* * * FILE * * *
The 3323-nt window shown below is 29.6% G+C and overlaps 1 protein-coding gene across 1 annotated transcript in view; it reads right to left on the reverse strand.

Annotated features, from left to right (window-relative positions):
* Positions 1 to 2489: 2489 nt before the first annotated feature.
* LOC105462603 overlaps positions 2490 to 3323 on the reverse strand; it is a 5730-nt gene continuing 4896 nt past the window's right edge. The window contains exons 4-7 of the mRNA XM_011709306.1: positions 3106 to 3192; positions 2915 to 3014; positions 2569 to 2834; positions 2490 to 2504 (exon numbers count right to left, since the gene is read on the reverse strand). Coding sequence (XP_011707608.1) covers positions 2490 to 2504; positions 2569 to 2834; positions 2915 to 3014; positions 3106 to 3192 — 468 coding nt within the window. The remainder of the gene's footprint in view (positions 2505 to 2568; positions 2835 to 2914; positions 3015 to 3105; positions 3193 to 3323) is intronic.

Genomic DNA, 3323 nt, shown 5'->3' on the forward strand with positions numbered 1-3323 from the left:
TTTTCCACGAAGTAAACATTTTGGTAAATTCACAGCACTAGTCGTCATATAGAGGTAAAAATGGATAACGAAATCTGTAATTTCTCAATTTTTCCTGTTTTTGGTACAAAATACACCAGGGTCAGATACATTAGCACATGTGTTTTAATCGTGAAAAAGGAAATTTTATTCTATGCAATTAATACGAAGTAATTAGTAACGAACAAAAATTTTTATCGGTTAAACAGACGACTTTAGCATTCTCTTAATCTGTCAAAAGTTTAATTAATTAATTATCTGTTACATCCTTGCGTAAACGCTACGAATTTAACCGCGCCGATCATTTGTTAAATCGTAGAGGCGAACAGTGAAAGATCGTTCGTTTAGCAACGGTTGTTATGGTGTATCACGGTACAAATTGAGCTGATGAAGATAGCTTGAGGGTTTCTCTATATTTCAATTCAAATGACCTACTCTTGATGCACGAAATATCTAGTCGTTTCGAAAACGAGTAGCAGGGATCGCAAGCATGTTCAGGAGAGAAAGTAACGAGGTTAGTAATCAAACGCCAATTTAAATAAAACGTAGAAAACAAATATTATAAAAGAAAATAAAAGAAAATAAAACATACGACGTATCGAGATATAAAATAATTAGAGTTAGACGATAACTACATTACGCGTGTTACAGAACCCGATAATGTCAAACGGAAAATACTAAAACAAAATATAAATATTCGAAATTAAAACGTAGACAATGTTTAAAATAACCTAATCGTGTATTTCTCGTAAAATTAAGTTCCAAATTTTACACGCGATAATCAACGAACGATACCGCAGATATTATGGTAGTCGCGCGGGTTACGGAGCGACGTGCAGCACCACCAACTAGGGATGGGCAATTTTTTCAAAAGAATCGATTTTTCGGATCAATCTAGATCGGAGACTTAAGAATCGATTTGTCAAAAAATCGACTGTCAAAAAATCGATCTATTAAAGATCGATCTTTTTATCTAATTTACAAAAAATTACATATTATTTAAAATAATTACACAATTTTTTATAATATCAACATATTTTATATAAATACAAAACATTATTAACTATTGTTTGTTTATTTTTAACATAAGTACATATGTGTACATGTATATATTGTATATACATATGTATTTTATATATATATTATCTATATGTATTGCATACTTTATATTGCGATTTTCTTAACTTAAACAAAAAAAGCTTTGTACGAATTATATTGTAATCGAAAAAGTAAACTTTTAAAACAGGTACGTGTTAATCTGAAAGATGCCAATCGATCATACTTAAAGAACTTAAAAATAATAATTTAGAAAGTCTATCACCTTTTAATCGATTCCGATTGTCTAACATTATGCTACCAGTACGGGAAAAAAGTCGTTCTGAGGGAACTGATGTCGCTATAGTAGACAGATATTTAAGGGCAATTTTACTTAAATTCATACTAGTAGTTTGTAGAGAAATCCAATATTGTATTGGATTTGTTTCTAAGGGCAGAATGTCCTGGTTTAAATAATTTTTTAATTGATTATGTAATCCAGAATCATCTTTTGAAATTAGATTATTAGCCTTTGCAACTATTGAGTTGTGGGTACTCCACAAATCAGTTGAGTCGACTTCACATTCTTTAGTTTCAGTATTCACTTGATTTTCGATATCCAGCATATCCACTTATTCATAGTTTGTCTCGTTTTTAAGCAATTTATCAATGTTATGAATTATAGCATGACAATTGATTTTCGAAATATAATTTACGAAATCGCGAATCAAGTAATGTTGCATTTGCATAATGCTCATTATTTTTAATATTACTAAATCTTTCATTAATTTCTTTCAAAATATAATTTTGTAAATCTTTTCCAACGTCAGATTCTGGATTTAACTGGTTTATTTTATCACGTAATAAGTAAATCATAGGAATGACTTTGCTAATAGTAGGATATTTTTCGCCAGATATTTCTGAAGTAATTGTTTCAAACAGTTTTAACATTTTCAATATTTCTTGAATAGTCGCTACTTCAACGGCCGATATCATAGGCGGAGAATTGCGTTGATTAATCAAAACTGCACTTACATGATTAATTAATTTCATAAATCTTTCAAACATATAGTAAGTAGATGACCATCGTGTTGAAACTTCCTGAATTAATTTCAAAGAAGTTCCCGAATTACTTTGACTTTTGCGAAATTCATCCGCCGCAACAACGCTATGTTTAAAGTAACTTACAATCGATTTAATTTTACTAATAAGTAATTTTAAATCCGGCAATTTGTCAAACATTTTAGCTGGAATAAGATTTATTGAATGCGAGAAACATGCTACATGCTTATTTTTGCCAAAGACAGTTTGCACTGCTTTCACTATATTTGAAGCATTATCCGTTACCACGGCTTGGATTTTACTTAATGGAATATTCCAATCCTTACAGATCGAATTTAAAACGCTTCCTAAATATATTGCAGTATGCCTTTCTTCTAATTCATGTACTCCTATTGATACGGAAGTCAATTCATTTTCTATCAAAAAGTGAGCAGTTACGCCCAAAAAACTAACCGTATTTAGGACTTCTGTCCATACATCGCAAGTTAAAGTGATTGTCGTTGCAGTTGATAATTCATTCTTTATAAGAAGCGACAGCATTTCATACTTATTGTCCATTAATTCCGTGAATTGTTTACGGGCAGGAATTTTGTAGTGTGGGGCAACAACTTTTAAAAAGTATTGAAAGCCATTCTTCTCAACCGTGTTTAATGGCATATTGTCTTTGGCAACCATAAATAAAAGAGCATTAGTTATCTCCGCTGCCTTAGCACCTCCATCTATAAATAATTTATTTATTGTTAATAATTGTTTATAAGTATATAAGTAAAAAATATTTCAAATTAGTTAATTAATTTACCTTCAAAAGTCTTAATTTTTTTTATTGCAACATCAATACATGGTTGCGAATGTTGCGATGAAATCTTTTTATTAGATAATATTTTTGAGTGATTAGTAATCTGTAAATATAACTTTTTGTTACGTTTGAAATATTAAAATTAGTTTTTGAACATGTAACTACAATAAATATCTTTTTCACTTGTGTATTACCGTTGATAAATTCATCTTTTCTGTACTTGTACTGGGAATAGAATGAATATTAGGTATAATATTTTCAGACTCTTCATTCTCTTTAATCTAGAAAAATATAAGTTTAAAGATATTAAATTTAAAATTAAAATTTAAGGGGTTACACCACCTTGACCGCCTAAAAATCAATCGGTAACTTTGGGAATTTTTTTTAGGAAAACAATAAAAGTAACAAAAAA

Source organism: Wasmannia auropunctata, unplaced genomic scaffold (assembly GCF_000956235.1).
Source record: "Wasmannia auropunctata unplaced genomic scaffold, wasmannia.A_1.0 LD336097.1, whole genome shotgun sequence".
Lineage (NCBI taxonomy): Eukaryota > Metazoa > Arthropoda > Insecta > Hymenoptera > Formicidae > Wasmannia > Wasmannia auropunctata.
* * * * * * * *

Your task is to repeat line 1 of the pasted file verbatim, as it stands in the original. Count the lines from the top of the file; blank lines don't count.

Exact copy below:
The 3323-nt window shown below is 29.6% G+C and overlaps 1 protein-coding gene across 1 annotated transcript in view; it reads right to left on the reverse strand.